Cures for LD? Consumer Beware!
Sometimes, smart people believe dumb things. We are tricked into thinking that something is true because of slick advertising that includes pictures of the brain and lots of scientific words and medical jargon. We embrace ideas and therapies that feed into our beliefs, even when our information is faulty and plays to our emotions, leading us to follow our hearts rather than our heads, especially when ideas are presented under the cloak of “science.” With only the best of intentions, we allow others to recommend or make choices for us because we don’t trust our ability to weigh evidence carefully. We are... human! That said, there are ways for us to be better at deciding what to believe and how to make decisions about how to help our children (and ourselves) when it comes to learning disabilities (LD), Attention Deficit/Hyperactivity Disorder (ADHD) and related disorders. In general, it is wise to beware of treatments that:
- Sound too good to be true and make sweeping claims of success for all users (no treatment works for everyone!)
- Are based on a secret formula or technique only known to those selling or delivering the service
- Promise to cure problems rather than help to alleviate the symptoms of the problems
- Are promoted as “breakthrough” approaches (some might have preliminary and interesting data to share but need more careful study)
- Make claims that are impossible to study or that are based on theories that do not fit with our scientific understanding of the disorder (For example, one product reviewed presumed to repair “an underlying functional imbalance and under-connectivity of electrical activity within and between the right and left sides of the brain.”)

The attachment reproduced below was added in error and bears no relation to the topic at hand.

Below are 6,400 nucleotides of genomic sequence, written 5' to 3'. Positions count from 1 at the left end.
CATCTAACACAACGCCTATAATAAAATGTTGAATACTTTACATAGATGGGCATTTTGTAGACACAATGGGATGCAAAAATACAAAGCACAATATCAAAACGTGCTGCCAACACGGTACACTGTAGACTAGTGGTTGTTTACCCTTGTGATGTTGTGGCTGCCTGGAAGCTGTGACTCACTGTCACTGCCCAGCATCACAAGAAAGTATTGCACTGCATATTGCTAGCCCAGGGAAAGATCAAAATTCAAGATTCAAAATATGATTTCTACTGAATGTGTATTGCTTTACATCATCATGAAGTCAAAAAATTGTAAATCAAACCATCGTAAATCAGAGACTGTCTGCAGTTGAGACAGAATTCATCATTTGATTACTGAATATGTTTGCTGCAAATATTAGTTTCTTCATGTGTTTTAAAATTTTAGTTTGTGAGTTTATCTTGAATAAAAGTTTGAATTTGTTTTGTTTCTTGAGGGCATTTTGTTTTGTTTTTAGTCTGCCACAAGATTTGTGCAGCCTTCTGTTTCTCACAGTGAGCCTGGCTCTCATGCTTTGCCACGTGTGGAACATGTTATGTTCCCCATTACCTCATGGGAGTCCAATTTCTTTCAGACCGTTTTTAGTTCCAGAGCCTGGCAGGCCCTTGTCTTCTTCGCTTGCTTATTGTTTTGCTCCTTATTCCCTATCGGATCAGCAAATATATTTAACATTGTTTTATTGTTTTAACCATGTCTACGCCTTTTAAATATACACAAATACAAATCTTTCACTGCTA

- Have not been proven to be effective by studies by independent researchers who have replicated positive results
- Offer proof of benefit based on studies with very limited numbers of subjects or involve subjects who were selected in a way that could bias the outcome
The best treatments are those that:
- Carefully select the subjects they study (participants should have the same profile or diagnosis)
- Have conducted studies in carefully controlled conditions, with comparisons made to non-effected subjects (a control group)
- Have involved enough subjects to allow researchers to be comfortable with the “strength” of their findings.
- Have been repeated (replicated) a number of times by different independent researchers (meaning that they have no investment in whether the treatment works or not)
Treatments that are based on less carefully conducted studies, involving fewer numbers of subjects and drawing conclusions from testimonials of patients and doctors, may not be harmful and may even appear to be beneficial for some people. Just know that by choosing these rather than others that have undergone peer review, replication, and scientific scrutiny, you could be wasting valuable time and money, and delaying the opportunity to deliver high-quality, well-proven support, not to mention perpetuating misinformation about the nature of the difficulties and disorders you hope to treat. Download our infographic for a visual guide on what to look out for when choosing a treatment.
NCLD has compiled information to help parents make decisions about specific types of controversial therapies.
- Vision Therapy
- Auditory Training Therapy
- Food and Nutrition Therapy
- Sensory Integration and Movement Therapy
- Train-the-Brain Therapies
- Complementary and Alternative Therapies